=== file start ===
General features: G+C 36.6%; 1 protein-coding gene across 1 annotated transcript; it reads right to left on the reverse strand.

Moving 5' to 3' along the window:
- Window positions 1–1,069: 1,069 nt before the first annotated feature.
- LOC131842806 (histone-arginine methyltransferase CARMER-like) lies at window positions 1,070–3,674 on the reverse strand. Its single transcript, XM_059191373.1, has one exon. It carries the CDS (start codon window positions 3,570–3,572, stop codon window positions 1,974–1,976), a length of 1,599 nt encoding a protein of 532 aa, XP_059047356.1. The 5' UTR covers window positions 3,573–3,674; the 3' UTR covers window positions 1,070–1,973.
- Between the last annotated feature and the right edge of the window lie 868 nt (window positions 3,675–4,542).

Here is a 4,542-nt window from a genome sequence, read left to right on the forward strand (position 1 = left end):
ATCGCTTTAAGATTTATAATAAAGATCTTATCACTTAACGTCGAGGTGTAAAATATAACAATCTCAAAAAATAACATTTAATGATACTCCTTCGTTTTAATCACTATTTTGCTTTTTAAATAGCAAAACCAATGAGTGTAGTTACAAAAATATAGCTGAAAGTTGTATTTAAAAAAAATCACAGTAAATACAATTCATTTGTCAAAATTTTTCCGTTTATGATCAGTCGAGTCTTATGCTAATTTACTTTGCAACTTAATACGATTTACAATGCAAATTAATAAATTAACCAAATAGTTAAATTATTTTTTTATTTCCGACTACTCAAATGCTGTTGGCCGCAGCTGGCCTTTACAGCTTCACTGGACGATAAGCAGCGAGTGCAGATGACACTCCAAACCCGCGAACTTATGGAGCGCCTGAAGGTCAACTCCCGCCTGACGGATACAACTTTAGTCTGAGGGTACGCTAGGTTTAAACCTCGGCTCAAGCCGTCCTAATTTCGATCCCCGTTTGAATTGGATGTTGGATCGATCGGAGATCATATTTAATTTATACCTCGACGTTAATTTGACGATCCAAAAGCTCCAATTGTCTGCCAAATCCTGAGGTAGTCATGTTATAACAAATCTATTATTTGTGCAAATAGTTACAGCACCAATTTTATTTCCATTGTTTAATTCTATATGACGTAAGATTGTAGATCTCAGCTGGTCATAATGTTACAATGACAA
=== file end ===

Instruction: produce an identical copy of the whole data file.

General features: G+C 36.6%; 1 protein-coding gene across 1 annotated transcript; it reads right to left on the reverse strand.

Moving 5' to 3' along the window:
- Window positions 1–1,069: 1,069 nt before the first annotated feature.
- LOC131842806 (histone-arginine methyltransferase CARMER-like) lies at window positions 1,070–3,674 on the reverse strand. Its single transcript, XM_059191373.1, has one exon. It carries the CDS (start codon window positions 3,570–3,572, stop codon window positions 1,974–1,976), a length of 1,599 nt encoding a protein of 532 aa, XP_059047356.1. The 5' UTR covers window positions 3,573–3,674; the 3' UTR covers window positions 1,070–1,973.
- Between the last annotated feature and the right edge of the window lie 868 nt (window positions 3,675–4,542).

Here is a 4,542-nt window from a genome sequence, read left to right on the forward strand (position 1 = left end):
ATCGCTTTAAGATTTATAATAAAGATCTTATCACTTAACGTCGAGGTGTAAAATATAACAATCTCAAAAAATAACATTTAATGATACTCCTTCGTTTTAATCACTATTTTGCTTTTTAAATAGCAAAACCAATGAGTGTAGTTACAAAAATATAGCTGAAAGTTGTATTTAAAAAAAATCACAGTAAATACAATTCATTTGTCAAAATTTTTCCGTTTATGATCAGTCGAGTCTTATGCTAATTTACTTTGCAACTTAATACGATTTACAATGCAAATTAATAAATTAACCAAATAGTTAAATTATTTTTTTATTTCCGACTACTCAAATGCTGTTGGCCGCAGCTGGCCTTTACAGCTTCACTGGACGATAAGCAGCGAGTGCAGATGACACTCCAAACCCGCGAACTTATGGAGCGCCTGAAGGTCAACTCCCGCCTGACGGATACAACTTTAGTCTGAGGGTACGCTAGGTTTAAACCTCGGCTCAAGCCGTCCTAATTTCGATCCCCGTTTGAATTGGATGTTGGATCGATCGGAGATCATATTTAATTTATACCTCGACGTTAATTTGACGATCCAAAAGCTCCAATTGTCTGCCAAATCCTGAGGTAGTCATGTTATAACAAATCTATTATTTGTGCAAATAGTTACAGCACCAATTTTATTTCCATTGTTTAATTCTATATGACGTAAGATTGTAGATCTCAGCTGGTCATAATGTTACAATGACAA